Fat bikes open up a whole new world of two-wheeled adventures

By Dave Zook

Main image: First Tracks Productions founder Anthony Cupaiuolo and his dog Emmie are both pinned on a Tahoe descent (First Tracks Productions).

Main image: First Tracks Productions founder Anthony Cupaiuolo and his dog Emmie are both pinned on a Tahoe descent (First Tracks Productions).

Fat bikes are all the buzz. Those absurdly wide tires — sometimes over five inches of knobby, under-inflated width — does anyone know exactly what makes them so great? Regardless they are certainly hitting mass appeal as this variation on a traditional mountain bike has been growing steadily around California and the US for the last decade.

More brands than ever are manufacturing them, giving riders options formerly reserved for the MTB or road riding crowd. Full-suspension rides are offered for the most cushy of experiences and even fancy components like carbon wheel sets can lighten the load, depending on your riding style — and the size of your wallet.

Many riders become believers due to the bike’s ability to make some terrain more accessible. The traction is the key here and they “float” over most terrain aided by a low PSI, usually around 10 to 15, according to gearjunkie.com. Although they are known most for their snow functionality, they are making headway on sand, mud, and rocky landscapes as well.

“I believe it’s great because you feel like a kid again. There is something about the ‘marshmallow’ ride and the ability to ride terrain with ease that a normal mountain bike struggles with,” said Matt Reynolds, a Tahoe rider who opts for the fat bike year-round. “It feels like cheating. I also call fat biking ‘biking for dummies’ because it’s hard to screw up.”

Access and opportunities are growing as well. Grand Targhee in Wyoming was the first ski resort to allow fat biking on its Nordic trail system in 2011, and many ski areas and Nordic areas have followed suit. In January Spirit Mountain in Minnesota became the first ski area to allow fat bikers to load the lifts for downhill trails, and Crested Butte also started allowing fat bikers on their lifts recently.

In addition, events such as the newly formed Global Fat Bike Summit in Jackson, WY is another indicator these bikes are gaining momentum, and an article in Outside Online even cited the sport as one of the fastest growing winter sports in the country.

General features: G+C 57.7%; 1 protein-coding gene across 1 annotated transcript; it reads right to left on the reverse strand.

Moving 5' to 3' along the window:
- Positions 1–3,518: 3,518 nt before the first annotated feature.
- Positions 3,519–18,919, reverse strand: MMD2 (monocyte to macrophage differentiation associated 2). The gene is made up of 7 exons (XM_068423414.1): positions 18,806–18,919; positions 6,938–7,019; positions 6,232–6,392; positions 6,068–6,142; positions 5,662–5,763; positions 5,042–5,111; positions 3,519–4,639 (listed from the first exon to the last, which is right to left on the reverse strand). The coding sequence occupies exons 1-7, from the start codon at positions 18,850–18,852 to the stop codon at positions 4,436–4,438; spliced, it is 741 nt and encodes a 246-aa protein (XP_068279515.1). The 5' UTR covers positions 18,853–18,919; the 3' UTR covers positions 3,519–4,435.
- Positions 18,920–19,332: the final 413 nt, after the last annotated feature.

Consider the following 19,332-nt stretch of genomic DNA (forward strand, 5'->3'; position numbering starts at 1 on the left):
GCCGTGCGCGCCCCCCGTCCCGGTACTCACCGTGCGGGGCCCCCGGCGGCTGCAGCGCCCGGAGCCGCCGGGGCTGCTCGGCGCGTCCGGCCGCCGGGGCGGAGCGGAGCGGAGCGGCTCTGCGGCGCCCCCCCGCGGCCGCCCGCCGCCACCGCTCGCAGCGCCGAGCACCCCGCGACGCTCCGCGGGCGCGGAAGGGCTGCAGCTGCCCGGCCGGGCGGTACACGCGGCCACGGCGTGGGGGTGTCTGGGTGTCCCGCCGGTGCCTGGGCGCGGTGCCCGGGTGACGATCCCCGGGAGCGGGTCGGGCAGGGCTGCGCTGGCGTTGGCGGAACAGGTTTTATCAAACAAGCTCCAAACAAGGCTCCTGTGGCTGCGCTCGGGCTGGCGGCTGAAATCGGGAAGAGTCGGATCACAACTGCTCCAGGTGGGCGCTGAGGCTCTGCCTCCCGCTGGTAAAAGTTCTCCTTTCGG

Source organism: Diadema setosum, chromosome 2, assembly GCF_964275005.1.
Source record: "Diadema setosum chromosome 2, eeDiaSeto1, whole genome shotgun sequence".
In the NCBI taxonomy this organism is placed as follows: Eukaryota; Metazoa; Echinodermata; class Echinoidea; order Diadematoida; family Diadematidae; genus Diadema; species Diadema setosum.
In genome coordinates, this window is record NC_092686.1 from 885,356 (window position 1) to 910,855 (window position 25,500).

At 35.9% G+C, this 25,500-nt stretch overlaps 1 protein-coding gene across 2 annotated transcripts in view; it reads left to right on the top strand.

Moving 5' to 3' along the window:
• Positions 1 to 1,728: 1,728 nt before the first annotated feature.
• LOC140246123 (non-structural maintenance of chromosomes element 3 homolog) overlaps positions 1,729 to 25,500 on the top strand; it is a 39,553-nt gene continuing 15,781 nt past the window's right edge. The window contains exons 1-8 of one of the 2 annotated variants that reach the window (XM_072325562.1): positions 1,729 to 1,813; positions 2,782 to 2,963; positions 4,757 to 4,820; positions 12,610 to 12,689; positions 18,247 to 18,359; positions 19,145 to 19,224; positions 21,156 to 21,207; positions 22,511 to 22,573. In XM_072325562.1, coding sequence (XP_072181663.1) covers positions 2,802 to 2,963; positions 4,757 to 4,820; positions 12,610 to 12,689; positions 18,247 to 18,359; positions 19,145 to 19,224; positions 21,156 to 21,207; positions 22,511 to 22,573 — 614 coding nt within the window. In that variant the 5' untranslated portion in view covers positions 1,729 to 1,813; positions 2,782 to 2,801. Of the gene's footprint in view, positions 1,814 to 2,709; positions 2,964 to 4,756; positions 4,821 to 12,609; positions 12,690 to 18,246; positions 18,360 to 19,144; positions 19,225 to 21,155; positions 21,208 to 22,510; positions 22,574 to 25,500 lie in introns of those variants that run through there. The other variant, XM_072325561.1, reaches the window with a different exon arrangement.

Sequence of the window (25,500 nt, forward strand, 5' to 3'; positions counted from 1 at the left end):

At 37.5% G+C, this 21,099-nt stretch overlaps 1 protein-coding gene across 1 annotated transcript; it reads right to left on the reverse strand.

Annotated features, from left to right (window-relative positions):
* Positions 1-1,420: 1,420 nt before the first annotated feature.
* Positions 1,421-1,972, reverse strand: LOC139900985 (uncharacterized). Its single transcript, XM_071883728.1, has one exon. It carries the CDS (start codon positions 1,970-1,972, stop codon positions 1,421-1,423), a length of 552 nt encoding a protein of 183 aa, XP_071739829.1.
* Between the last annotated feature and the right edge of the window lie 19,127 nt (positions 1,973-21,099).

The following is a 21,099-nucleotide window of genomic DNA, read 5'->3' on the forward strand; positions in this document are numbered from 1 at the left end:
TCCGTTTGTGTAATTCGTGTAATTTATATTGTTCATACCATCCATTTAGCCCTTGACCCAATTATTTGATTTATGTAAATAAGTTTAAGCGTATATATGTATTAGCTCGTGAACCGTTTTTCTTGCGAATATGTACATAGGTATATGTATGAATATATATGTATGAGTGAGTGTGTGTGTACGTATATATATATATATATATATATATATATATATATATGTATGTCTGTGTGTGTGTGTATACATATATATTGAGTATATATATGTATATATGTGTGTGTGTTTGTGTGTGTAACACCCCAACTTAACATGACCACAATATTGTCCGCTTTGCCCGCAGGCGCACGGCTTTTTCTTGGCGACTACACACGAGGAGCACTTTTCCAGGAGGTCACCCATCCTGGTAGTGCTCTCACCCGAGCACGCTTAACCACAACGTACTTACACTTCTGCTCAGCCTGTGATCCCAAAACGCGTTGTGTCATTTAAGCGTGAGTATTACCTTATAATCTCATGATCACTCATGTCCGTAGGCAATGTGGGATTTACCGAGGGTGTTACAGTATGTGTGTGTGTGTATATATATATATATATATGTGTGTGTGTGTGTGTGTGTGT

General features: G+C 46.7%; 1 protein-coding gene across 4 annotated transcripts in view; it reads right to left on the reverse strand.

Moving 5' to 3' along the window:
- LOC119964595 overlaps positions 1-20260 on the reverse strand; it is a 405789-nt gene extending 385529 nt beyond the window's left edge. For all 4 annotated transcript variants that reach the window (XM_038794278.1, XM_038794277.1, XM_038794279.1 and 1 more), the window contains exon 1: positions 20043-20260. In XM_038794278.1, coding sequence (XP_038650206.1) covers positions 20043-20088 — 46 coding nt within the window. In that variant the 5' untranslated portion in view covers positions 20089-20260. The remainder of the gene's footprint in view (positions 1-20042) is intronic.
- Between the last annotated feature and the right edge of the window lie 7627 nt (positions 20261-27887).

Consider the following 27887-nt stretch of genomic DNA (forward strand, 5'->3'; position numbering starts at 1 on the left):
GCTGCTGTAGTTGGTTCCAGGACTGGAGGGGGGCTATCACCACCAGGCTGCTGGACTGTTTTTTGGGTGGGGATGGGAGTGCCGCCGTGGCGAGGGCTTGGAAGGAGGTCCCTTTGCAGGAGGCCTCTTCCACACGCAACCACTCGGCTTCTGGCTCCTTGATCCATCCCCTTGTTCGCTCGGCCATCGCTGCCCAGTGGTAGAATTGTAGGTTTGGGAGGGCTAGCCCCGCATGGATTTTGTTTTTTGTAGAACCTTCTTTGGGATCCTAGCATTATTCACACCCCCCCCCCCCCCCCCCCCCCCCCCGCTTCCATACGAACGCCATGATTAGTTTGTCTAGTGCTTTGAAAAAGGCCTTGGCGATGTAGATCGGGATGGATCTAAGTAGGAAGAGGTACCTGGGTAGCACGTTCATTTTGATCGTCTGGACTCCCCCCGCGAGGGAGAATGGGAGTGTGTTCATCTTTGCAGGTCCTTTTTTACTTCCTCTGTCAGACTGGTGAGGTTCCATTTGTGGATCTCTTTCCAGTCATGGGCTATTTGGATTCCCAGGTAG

This progress has gotten riders excited to take advantage of the bikes’ utilitarian advantages and push their riding into new and remote locations, where almost no terrain is considered out of bounds. From exploration in the Eastern Sierra to singletrack trails around Tahoe, riders are finding a way to stay on their bikes no matter what the weather is doing.

Flats to the Mountains
Fat biking’s origin and subsequent growth is largely credited to places like the Midwest where very cold winters and relatively flat terrain created excellent conditions for grooming trails and creating the hardpack conditions that fat bikers find ideal.

But out west, with steeper gradients and — ideally — a deep snowpack, riders are pushing into the backcountry. Anthony Cupaiuolo, an avid fatbiker and founder of First Tracks Productions (see sidebar), said he enjoys riding in a popular snowmobile zone near Kirkwood in South Lake Tahoe, because “snowmobilers pack the road down so that makes it really easy to ride into. And once you’re out there the zone opens up and you’re above treeline.”

Riding through fresh powder still isn’t within range even for the fattest of tires. Snow needs to be somewhat consolidated — meaning packed down powder that allows those big tires to gain traction where a traditional narrower mountain bike tire would slip and slide. Therefore cold temps combined with packed snow create the ideal fat bike conditions.

Blessing in Disguise
The last four winters were unkind to the powder skiing crowd, but  the drought actually created ideal conditions for fat biking exploration, and for pushing the limits of what the bikes can do. The snow was shallow and firm throughout much of the winter, allowing riders to access areas that are normally buried under feet of snow. Cupaiuolo and his crew found themselves exploring the Eastern Sierra near Yosemite, discovering zones that would be inaccessible most years due to snow, but that hold limitless potential with their vast peaks.